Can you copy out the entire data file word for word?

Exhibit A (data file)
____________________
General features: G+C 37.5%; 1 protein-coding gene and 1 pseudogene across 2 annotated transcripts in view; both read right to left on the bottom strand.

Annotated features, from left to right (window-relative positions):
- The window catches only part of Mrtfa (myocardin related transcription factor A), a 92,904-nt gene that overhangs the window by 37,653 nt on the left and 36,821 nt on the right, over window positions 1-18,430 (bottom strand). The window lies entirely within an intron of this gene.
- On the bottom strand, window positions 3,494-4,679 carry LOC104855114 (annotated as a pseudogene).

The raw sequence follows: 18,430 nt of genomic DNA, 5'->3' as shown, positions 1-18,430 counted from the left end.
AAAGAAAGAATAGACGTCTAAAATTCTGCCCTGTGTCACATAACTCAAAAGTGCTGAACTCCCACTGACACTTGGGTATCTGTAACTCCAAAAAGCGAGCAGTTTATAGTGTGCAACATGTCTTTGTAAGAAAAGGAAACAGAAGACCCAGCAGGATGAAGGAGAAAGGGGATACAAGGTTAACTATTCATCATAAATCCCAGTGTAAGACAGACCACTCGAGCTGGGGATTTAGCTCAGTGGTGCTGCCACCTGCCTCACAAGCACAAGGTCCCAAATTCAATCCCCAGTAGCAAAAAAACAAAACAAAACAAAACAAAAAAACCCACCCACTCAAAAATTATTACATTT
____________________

General features: G+C 37.5%; 1 protein-coding gene and 1 pseudogene across 2 annotated transcripts in view; both read right to left on the bottom strand.

Annotated features, from left to right (window-relative positions):
- The window catches only part of Mrtfa (myocardin related transcription factor A), a 92,904-nt gene that overhangs the window by 37,653 nt on the left and 36,821 nt on the right, over window positions 1-18,430 (bottom strand). The window lies entirely within an intron of this gene.
- On the bottom strand, window positions 3,494-4,679 carry LOC104855114 (annotated as a pseudogene).

The raw sequence follows: 18,430 nt of genomic DNA, 5'->3' as shown, positions 1-18,430 counted from the left end.
AAAGAAAGAATAGACGTCTAAAATTCTGCCCTGTGTCACATAACTCAAAAGTGCTGAACTCCCACTGACACTTGGGTATCTGTAACTCCAAAAAGCGAGCAGTTTATAGTGTGCAACATGTCTTTGTAAGAAAAGGAAACAGAAGACCCAGCAGGATGAAGGAGAAAGGGGATACAAGGTTAACTATTCATCATAAATCCCAGTGTAAGACAGACCACTCGAGCTGGGGATTTAGCTCAGTGGTGCTGCCACCTGCCTCACAAGCACAAGGTCCCAAATTCAATCCCCAGTAGCAAAAAAACAAAACAAAACAAAACAAAAAAACCCACCCACTCAAAAATTATTACATTT